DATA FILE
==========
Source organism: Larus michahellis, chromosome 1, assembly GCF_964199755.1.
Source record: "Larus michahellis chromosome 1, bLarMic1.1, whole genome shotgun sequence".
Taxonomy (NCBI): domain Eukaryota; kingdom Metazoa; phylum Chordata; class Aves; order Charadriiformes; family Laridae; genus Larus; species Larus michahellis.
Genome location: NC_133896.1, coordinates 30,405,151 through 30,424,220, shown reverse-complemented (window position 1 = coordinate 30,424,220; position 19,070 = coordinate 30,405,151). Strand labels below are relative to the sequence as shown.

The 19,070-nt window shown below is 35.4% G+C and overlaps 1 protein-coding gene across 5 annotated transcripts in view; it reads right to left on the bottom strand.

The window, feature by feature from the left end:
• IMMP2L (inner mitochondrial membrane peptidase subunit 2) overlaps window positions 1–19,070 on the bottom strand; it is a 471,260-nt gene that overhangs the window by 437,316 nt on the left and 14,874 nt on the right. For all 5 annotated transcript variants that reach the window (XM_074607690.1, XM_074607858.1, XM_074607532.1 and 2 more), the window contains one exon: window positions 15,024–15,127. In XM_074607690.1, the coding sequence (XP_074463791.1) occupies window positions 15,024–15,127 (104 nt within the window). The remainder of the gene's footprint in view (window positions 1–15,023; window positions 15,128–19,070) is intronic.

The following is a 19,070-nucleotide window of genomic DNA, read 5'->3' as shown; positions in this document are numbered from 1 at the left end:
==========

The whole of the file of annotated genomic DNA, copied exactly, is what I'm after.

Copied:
Source organism: Larus michahellis, chromosome 1, assembly GCF_964199755.1.
Source record: "Larus michahellis chromosome 1, bLarMic1.1, whole genome shotgun sequence".
Taxonomy (NCBI): domain Eukaryota; kingdom Metazoa; phylum Chordata; class Aves; order Charadriiformes; family Laridae; genus Larus; species Larus michahellis.
Genome location: NC_133896.1, coordinates 30,405,151 through 30,424,220, shown reverse-complemented (window position 1 = coordinate 30,424,220; position 19,070 = coordinate 30,405,151). Strand labels below are relative to the sequence as shown.

The 19,070-nt window shown below is 35.4% G+C and overlaps 1 protein-coding gene across 5 annotated transcripts in view; it reads right to left on the bottom strand.

The window, feature by feature from the left end:
• IMMP2L (inner mitochondrial membrane peptidase subunit 2) overlaps window positions 1–19,070 on the bottom strand; it is a 471,260-nt gene that overhangs the window by 437,316 nt on the left and 14,874 nt on the right. For all 5 annotated transcript variants that reach the window (XM_074607690.1, XM_074607858.1, XM_074607532.1 and 2 more), the window contains one exon: window positions 15,024–15,127. In XM_074607690.1, the coding sequence (XP_074463791.1) occupies window positions 15,024–15,127 (104 nt within the window). The remainder of the gene's footprint in view (window positions 1–15,023; window positions 15,128–19,070) is intronic.

The following is a 19,070-nucleotide window of genomic DNA, read 5'->3' as shown; positions in this document are numbered from 1 at the left end: